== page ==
One thing to remember is there are a TON of modifiers and limiters in the factory tuning. You have limiters based on coolant temp, trans temp, barometric pressure, torque limiters based on throttle position, limiters based on gear seleted, etc....there are as many limiters as there are tuning parameters.
If you've never ACTUALLY tuned a motor before, here is an example of what you're looking at. This is just the AFR table (in lambda) for the '88 based on RPM. If you look over to the left of the picture, you see a bunch of the tables / parameters / limiters (they go down out of frame) that you have to mess with to make it do what you want. If you miss a SINGLE limiter, you can be chasing your tail trying to figure out why it's not doing what you're telling it.....but this is where data logging comes in. Data logging and knowing HOW to read the data logs is where the real money is made. You can build what you think is the most whoop a$$ tune on the planet, but until you log it and see it's actually doing what you're telling it to do, you're just hoping that it is. This is why I don't go by "seat of the pants" testing. The seat lies when the wallet gets light....the dyno, track and data logs don't have those feelings attached.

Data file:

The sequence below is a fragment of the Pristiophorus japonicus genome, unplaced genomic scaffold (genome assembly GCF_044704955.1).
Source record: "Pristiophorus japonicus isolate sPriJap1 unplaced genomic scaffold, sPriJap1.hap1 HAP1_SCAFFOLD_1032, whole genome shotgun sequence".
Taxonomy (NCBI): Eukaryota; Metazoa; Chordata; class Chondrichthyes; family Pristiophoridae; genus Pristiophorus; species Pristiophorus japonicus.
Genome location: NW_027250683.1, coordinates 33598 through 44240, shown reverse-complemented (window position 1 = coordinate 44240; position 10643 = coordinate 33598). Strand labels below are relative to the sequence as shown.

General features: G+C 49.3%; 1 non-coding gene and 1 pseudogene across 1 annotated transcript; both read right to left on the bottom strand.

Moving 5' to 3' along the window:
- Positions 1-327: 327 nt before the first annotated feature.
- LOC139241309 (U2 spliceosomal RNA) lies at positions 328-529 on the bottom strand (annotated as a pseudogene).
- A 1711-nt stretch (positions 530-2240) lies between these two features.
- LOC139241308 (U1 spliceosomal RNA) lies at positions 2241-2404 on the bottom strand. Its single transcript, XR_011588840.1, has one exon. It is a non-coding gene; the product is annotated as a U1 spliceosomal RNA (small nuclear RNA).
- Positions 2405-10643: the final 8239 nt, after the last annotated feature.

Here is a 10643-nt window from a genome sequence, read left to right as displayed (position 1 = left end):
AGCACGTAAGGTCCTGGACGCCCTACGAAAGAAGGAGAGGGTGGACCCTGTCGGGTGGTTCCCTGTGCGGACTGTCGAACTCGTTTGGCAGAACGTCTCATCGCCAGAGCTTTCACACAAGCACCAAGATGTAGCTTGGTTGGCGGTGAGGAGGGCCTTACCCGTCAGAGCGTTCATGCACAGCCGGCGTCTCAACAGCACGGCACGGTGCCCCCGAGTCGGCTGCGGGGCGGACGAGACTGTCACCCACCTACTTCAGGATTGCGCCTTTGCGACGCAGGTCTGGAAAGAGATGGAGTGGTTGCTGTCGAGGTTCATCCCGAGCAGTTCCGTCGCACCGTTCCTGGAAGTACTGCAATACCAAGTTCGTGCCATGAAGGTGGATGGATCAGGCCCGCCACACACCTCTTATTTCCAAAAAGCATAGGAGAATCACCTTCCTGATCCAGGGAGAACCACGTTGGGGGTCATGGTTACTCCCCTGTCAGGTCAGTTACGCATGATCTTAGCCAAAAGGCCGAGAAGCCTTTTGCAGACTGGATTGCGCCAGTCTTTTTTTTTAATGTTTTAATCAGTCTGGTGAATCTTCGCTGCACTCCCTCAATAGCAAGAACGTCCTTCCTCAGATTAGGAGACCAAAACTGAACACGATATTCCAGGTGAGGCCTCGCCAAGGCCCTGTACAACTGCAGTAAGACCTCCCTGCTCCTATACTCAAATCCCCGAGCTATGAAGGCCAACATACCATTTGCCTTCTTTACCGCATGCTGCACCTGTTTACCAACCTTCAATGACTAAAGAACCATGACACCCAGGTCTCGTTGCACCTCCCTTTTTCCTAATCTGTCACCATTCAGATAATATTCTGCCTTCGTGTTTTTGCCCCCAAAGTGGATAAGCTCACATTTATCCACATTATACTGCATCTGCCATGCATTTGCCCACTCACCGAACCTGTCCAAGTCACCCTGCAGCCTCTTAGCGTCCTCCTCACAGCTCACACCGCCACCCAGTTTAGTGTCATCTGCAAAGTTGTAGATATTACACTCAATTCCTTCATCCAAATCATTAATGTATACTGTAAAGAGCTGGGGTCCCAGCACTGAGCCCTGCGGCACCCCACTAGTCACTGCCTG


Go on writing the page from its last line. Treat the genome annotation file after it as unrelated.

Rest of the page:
If you don't know what lambda is, it's simply your AFR's represented on a scale of 1.0 vs 14.7 : 1. Example....an AFR of 14.7:1 would be 1.0, an AFR of 12.5 would be .85. In the picture below you can see I'm shooting for a target AFR of 11.6 while the car is on boost. This is for 93 octane pump gas, on race gas I'll go leaner up toward 12 - 12.5. If the car was running lean, let's say 17:1, you see something like 1.16.